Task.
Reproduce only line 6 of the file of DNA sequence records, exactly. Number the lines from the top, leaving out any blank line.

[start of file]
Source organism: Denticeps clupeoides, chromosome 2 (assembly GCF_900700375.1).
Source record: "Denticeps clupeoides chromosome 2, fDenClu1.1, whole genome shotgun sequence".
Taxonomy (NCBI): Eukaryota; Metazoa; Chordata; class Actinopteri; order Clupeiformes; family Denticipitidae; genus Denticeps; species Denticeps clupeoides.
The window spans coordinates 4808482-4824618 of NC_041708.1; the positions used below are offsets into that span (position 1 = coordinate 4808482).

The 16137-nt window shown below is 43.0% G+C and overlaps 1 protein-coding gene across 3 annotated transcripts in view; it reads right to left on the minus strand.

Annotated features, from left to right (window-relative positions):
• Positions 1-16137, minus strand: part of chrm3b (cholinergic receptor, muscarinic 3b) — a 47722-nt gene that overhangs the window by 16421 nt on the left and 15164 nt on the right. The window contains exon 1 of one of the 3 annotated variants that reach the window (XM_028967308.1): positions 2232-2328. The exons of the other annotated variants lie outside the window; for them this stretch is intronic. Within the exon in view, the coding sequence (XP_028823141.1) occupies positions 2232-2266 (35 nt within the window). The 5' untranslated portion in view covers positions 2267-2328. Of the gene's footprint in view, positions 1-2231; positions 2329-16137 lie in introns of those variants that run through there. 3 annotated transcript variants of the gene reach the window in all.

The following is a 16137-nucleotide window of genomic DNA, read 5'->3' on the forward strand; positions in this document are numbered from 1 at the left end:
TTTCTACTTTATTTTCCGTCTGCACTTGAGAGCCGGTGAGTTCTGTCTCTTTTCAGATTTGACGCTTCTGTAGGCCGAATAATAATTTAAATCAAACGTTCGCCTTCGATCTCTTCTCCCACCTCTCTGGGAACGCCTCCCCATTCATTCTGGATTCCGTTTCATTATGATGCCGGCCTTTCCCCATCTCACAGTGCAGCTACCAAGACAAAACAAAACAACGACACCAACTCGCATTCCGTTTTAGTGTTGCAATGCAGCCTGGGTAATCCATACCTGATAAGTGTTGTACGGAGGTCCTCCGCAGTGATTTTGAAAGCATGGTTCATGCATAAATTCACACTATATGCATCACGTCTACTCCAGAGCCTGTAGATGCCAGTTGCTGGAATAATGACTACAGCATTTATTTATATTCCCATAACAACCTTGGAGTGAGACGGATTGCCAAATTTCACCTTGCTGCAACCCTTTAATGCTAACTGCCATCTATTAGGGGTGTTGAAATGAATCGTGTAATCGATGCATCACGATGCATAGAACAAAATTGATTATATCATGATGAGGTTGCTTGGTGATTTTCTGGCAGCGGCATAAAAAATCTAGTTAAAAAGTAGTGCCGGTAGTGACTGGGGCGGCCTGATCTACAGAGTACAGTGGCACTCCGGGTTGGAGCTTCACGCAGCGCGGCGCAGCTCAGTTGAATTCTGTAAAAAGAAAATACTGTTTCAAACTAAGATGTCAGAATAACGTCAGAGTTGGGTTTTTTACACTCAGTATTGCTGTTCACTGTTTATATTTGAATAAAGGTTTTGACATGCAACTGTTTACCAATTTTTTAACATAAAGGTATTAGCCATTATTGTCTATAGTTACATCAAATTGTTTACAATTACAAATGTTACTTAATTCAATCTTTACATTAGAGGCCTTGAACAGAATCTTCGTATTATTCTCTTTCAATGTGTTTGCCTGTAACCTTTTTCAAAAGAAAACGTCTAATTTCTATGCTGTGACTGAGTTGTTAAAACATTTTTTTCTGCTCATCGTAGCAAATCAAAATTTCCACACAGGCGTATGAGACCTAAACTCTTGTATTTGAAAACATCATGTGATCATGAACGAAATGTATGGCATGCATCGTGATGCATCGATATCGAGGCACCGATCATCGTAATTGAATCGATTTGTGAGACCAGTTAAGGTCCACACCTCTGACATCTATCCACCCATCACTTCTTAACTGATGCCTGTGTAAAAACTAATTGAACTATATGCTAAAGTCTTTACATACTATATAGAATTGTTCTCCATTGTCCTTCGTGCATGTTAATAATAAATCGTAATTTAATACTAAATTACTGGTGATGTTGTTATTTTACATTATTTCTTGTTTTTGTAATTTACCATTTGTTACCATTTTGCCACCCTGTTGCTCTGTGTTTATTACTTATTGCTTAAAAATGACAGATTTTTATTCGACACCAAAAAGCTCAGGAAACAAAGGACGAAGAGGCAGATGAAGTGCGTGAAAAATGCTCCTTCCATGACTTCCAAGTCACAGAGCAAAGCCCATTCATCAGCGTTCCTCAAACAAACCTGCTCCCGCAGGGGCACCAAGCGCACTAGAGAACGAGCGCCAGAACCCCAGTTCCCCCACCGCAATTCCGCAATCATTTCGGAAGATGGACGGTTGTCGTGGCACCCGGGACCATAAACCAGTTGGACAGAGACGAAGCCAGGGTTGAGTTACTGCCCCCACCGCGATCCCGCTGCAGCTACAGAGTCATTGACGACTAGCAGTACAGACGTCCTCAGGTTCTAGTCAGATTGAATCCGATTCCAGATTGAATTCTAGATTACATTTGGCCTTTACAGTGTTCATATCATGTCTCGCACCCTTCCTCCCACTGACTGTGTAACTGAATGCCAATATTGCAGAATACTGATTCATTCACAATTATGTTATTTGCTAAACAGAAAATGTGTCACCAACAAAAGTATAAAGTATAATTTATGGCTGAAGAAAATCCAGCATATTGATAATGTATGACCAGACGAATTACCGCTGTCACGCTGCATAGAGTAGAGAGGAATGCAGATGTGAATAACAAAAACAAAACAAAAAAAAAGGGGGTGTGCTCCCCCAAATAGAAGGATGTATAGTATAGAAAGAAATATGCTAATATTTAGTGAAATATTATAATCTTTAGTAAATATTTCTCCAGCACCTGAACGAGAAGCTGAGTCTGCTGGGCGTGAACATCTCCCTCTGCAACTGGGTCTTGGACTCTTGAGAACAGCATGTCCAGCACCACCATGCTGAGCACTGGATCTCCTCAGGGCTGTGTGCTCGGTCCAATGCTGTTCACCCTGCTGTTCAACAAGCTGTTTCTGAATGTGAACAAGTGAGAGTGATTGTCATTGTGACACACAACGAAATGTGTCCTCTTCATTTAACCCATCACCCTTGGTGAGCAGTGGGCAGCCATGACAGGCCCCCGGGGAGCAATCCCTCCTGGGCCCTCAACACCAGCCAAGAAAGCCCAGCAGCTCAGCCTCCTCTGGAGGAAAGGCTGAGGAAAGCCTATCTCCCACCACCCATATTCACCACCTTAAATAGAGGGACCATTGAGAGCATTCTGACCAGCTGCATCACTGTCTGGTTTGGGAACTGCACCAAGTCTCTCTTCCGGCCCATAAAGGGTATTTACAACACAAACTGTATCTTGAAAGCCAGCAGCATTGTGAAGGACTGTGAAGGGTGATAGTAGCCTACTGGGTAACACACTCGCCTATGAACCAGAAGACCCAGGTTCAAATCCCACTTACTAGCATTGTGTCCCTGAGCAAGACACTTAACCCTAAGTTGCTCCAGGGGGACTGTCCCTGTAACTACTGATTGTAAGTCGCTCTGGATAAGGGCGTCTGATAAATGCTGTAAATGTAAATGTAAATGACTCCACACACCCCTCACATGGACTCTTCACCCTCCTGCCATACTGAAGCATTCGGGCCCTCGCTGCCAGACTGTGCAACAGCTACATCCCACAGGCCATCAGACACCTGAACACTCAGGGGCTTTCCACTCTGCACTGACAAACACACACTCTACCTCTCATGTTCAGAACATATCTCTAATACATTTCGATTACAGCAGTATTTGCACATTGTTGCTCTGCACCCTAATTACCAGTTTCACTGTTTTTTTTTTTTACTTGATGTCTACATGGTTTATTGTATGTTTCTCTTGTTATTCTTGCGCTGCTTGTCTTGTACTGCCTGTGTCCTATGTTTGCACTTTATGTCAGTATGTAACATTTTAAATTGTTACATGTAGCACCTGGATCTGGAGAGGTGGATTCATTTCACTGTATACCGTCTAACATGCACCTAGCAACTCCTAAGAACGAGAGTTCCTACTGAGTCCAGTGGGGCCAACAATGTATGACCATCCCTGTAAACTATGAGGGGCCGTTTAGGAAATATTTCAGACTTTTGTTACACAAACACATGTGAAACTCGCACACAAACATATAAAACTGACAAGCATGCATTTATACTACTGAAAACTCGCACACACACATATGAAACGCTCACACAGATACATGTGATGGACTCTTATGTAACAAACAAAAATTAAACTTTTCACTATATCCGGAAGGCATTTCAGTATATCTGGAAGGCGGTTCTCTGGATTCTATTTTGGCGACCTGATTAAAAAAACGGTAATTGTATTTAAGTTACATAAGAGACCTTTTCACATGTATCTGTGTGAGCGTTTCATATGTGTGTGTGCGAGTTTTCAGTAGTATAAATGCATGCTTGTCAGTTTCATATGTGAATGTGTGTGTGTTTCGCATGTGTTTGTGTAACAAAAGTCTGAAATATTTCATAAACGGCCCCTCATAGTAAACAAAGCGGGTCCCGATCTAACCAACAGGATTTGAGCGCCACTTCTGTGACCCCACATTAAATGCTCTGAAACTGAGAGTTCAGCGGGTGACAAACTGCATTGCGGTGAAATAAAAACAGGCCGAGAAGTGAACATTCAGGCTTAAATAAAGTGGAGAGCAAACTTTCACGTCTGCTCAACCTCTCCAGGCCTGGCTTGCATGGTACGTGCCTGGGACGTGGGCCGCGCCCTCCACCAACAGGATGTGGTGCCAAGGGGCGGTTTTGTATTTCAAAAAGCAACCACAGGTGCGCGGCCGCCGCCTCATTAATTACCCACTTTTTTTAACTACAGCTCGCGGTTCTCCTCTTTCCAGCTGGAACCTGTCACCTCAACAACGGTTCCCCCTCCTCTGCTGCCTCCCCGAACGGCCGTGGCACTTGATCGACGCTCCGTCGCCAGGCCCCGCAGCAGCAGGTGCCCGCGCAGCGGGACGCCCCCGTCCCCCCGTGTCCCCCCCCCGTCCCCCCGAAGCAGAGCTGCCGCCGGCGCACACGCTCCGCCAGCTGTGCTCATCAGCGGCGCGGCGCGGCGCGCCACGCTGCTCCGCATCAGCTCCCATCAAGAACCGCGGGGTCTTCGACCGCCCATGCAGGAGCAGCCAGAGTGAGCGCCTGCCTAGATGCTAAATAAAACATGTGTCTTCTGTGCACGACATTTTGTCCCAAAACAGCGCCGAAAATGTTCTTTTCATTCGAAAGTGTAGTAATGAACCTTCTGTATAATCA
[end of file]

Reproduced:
Annotated features, from left to right (window-relative positions):